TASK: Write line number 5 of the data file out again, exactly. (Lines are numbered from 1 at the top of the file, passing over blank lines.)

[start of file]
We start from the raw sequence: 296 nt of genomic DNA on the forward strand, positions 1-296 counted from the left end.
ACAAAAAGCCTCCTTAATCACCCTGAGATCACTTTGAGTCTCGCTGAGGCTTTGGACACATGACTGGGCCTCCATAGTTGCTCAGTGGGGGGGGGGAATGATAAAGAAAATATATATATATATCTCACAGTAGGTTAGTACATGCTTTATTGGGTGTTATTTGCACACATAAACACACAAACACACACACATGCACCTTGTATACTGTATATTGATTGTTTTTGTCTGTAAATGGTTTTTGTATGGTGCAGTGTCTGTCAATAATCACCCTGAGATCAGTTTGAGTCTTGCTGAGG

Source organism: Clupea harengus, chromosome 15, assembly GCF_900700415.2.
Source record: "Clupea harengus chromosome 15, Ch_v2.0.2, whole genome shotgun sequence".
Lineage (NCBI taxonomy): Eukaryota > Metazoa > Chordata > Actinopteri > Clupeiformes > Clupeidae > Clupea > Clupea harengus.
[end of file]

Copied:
Lineage (NCBI taxonomy): Eukaryota > Metazoa > Chordata > Actinopteri > Clupeiformes > Clupeidae > Clupea > Clupea harengus.